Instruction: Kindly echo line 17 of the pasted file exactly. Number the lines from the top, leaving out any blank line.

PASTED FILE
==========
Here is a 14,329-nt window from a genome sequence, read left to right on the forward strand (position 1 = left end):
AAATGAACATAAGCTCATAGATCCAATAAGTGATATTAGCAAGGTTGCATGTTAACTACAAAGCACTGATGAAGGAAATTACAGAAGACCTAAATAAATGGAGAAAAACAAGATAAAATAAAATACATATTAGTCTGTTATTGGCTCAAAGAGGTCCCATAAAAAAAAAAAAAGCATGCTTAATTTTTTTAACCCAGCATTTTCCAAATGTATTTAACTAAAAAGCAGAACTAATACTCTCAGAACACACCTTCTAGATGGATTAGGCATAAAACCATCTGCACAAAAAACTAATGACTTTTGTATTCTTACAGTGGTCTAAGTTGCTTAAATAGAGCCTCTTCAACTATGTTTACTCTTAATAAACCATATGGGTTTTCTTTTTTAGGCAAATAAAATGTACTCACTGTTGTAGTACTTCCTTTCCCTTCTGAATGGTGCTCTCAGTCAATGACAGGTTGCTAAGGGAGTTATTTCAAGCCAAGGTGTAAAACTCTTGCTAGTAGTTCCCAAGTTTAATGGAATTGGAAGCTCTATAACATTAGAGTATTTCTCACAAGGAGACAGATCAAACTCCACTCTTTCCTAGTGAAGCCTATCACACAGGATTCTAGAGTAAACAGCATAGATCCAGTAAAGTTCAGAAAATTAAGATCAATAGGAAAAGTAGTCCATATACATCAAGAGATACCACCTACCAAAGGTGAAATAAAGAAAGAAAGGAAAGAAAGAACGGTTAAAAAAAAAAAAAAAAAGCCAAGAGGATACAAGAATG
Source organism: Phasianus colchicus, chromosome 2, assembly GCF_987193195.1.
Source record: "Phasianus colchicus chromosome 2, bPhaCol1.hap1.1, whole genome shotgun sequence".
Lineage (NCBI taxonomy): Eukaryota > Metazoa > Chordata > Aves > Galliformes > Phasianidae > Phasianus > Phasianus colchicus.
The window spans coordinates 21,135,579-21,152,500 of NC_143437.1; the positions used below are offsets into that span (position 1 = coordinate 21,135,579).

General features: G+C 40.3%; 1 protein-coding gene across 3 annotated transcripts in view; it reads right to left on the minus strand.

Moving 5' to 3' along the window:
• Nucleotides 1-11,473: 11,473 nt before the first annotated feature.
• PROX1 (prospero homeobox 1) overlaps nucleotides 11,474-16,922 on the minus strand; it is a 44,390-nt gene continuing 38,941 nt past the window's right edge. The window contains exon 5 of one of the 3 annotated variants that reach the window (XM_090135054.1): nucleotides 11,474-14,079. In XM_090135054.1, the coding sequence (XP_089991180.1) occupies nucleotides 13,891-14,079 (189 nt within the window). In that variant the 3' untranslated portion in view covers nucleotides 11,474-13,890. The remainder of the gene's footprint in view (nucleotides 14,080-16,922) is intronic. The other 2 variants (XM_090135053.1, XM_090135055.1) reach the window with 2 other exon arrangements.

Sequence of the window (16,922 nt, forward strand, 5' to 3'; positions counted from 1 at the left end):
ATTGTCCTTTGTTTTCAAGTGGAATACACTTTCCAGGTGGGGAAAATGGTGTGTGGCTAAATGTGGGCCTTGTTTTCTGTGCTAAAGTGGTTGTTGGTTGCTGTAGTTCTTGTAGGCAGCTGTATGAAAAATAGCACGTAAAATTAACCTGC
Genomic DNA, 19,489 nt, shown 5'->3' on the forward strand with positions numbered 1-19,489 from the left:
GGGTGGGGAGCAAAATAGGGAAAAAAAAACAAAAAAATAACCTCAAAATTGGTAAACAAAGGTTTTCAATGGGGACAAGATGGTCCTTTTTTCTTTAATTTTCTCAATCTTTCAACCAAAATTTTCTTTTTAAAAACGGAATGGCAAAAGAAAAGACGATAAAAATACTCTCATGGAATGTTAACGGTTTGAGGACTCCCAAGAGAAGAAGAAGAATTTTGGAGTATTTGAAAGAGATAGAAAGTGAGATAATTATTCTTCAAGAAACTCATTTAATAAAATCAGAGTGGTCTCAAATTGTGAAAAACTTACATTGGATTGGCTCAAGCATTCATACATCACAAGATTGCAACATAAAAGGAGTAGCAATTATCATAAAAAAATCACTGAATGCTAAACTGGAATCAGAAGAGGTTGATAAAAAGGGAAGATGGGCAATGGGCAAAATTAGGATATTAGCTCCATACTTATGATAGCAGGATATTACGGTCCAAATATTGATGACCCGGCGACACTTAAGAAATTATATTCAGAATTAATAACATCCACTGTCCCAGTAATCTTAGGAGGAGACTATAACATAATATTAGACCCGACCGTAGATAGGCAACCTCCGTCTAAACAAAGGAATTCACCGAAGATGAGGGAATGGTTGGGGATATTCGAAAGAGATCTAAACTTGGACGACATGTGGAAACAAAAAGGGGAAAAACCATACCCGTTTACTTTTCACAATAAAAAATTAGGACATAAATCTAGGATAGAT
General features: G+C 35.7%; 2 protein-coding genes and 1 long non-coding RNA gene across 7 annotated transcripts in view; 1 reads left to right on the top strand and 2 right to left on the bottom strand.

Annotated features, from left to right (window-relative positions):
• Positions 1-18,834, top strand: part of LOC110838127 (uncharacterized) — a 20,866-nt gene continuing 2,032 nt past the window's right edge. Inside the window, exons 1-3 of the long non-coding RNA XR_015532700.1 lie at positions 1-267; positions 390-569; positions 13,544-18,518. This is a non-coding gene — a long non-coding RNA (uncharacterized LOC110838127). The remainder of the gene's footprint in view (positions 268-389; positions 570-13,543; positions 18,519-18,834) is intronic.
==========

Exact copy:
• Positions 1-18,834, top strand: part of LOC110838127 (uncharacterized) — a 20,866-nt gene continuing 2,032 nt past the window's right edge. Inside the window, exons 1-3 of the long non-coding RNA XR_015532700.1 lie at positions 1-267; positions 390-569; positions 13,544-18,518. This is a non-coding gene — a long non-coding RNA (uncharacterized LOC110838127). The remainder of the gene's footprint in view (positions 268-389; positions 570-13,543; positions 18,519-18,834) is intronic.